The Twitterfolk would most certainly call those things "unminimalist".

Nowadays, I'm allowing myself more unminimalist leeway so that I can discover where I feel truly free. I'm giving myself the space (and yes, the stuff) to dig into my values and what intentions I want to have to guiding my life.

Unminimalism as an un-label

The idea behind my claim to "unminimalism" is that I'm rejecting the label of being a minimalist. I'm no longer welcoming that critique or drama into my life (a small, but irksome amount).

And guess what? If you identify as a minimalist, I say go you! Don't let others tell you what to say or do, and definitely don't let anyone tell you that you can't change your mind.

For me, I will no longer let what others define as minimalism guide my life (or even remotely interfere with it). In saying that I am an unminimalist, I say goodbye to the poorly-fitting label that was holding me back from truly finding freedom here and now in my life.

What labels are holding you back? How can you unlabel yourself?

The Josh Groban Concert that Got Me to Dream Again

Two weeks ago, I decided at the last minute to purchase tickets to see Josh Groban. Even the tickets that were at the very back on the stadium-like bleachers at The Greek Theatre set us back over $150, so it was a financial stretch for us.

But we got to go to the concert, and I didn't feel bad about it!

As soon as I purchased the tickets, I felt something resolve inside me. I followed the path of least self-resistance and did what I felt was the best for me in that (quite fortunate and privileged) situation.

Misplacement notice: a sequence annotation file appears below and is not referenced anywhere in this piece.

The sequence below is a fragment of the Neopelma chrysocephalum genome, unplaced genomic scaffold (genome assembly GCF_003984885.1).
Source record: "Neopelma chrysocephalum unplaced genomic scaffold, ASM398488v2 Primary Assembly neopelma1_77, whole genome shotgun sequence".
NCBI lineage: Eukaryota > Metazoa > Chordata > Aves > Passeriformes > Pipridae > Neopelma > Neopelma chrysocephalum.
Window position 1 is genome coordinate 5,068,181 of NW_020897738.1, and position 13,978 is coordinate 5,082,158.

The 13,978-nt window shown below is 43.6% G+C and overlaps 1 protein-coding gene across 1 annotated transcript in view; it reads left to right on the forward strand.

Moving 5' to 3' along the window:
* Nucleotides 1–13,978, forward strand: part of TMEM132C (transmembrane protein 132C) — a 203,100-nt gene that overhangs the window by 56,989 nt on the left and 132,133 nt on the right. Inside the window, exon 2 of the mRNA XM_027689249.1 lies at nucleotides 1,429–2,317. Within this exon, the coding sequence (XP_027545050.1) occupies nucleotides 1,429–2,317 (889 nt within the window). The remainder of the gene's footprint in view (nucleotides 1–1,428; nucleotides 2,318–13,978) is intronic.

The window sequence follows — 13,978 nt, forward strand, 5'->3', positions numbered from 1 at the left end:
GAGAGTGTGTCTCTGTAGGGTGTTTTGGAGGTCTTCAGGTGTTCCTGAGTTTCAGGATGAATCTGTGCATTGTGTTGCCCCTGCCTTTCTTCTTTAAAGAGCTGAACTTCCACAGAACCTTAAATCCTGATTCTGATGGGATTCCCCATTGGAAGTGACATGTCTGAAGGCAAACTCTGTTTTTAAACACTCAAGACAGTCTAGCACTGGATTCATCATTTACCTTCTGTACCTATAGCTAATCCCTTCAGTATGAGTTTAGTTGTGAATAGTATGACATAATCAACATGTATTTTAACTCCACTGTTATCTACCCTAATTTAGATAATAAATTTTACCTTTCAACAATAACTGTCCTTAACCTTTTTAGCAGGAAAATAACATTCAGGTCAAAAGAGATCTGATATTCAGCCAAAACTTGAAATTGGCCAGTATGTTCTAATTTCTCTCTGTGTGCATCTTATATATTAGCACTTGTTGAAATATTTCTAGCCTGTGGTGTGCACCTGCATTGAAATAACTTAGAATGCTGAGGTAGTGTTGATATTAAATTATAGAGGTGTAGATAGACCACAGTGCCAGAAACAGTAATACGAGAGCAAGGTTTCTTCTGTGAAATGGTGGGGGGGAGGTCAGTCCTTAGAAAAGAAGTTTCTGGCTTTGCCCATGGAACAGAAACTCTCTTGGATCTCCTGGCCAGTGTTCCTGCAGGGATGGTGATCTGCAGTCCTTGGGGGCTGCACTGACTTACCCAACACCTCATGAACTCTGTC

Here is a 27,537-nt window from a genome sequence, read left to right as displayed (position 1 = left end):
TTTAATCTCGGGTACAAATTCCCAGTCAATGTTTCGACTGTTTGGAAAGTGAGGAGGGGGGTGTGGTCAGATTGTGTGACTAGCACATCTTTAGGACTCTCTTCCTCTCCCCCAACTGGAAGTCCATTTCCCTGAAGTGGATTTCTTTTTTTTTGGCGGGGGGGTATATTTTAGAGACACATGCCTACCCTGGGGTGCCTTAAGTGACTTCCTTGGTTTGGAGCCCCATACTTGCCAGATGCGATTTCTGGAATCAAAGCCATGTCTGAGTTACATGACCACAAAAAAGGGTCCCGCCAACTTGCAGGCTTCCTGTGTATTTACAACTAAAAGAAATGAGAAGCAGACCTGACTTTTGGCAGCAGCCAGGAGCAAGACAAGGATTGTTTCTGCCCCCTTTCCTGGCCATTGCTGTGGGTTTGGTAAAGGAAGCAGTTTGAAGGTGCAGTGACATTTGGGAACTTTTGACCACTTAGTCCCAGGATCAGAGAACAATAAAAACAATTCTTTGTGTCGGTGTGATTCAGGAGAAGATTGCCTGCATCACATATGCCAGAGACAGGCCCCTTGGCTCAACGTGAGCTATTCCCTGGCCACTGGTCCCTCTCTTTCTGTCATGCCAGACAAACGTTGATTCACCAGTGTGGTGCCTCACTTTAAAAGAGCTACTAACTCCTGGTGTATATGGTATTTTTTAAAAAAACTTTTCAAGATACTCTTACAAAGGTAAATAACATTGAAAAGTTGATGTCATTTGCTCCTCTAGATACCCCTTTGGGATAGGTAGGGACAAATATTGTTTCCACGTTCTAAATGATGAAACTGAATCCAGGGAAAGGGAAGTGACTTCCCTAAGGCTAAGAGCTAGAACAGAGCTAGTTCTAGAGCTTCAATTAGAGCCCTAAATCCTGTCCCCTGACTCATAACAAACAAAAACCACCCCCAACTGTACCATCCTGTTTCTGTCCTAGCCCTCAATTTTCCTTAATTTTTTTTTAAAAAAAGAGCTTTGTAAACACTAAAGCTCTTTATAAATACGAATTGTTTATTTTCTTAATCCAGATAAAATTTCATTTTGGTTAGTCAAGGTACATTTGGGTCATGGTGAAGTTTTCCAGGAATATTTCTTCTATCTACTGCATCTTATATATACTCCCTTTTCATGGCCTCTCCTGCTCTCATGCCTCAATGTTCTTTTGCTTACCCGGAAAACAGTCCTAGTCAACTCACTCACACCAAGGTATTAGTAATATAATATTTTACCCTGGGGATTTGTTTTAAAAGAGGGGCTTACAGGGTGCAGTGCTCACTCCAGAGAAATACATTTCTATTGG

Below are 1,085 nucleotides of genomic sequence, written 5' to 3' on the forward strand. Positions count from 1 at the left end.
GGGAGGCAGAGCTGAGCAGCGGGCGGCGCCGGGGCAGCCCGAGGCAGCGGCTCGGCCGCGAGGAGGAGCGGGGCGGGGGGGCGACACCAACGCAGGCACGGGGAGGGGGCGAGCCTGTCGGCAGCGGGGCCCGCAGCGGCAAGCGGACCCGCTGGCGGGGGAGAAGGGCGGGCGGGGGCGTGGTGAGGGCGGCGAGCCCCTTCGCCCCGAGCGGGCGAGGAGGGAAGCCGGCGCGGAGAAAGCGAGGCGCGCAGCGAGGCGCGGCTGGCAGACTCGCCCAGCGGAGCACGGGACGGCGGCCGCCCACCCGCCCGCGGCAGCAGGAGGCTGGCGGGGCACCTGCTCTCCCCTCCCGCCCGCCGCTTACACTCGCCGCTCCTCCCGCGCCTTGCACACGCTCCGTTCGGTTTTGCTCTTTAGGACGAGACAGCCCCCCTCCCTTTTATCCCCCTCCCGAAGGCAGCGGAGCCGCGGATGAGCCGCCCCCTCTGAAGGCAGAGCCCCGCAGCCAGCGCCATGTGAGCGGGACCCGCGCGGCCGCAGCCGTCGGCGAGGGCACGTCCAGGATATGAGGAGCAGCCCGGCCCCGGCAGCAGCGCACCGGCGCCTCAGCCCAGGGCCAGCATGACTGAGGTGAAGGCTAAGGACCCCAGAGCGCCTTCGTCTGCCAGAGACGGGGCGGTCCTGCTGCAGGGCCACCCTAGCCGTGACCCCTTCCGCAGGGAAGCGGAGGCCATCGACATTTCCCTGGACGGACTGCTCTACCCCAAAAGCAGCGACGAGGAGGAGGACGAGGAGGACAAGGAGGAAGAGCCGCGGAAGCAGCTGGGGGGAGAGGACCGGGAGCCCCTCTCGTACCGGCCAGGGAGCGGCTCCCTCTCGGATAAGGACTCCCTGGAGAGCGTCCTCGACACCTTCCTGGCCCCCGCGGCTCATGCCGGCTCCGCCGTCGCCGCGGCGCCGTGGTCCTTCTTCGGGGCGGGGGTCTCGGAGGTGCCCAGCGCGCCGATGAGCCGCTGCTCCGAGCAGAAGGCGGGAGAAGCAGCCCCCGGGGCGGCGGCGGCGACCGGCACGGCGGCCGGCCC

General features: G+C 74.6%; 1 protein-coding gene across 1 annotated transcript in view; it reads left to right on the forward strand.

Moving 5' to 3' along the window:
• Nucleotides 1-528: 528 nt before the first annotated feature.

The rewards of following my flow

As dusk settled over the mountains surrounding us, we shivered and watched Foy Vance and Sarah McLachlan's divine opening performances.

The view from our original seats. The Greek is breathtaking.

The view from our original seats. The Greek is breathtaking.

When Josh Groban arrived on stage, he noted that this was actually his first night back at The Greek Theatre since recording his live concert DVD twelve years ago. The performance that 14-year-old Emily watched while she dreamt of doing big things with her life.

During the second song, an usher sidled up to us on the cold metal bench.

"Want to upgrade your tickets?"

Of course! I thought that maybe we could at least get a little closer while sitting in more comfortable seats. Instead, they sent us all the way up to the front to where we could see everything happening on stage without looking at the giant screens.

It's a terrible photo, but this is how close we ended up sitting. Who do I thank for this?

It's a terrible photo, but this is how close we ended up sitting. Who do I thank for this?

I lost it. I watched Josh perform the drum solo that I drooled over as a teenage girl, play songs that I missed seeing live, sing foreign-language songs that I know by heart and perform a song from his upcoming Broadway debut.

What does this have to do with dreams, anyway?

When I was a teenager, I had high aspirations. I wanted to be a musician. I wanted to write songs for Josh Groban. I wanted to be a fashion designer. I wanted to be a poet. I wanted to get caught up in a whirlwind of creative city life.

I wanted to live a surprising life that made an impact on others.

Now over ten years later, I realized that I lost that drive. I've been feeling too old to make any big changes, which is a pity because I'm not even four in dog years.

And after this concert, I felt that cynicism break down. The only person stopping me from trying to do any of these things is me.

So here's to a new season of life

I have so much to say about discovering and rediscovering dreams that I don't want to bury them in this post about a concert I went to one time. I know that not everyone will resonate with my Josh Groban story, so expect more substantial and less Groban-y posts in the future.

The plan now is to aggressively pursue activities that make me happy. I'm backing off a little on my "day job" so that I can make more space for writing, reading and yoga.

It feels perfect as the seasons are literally changing and I'm drinking the first (overrated) pumpkin latte of the year. Is there a change that you've been wanting to make?

What will trigger the next season of life for you?

3 Regrets I Have About Moving Across the Country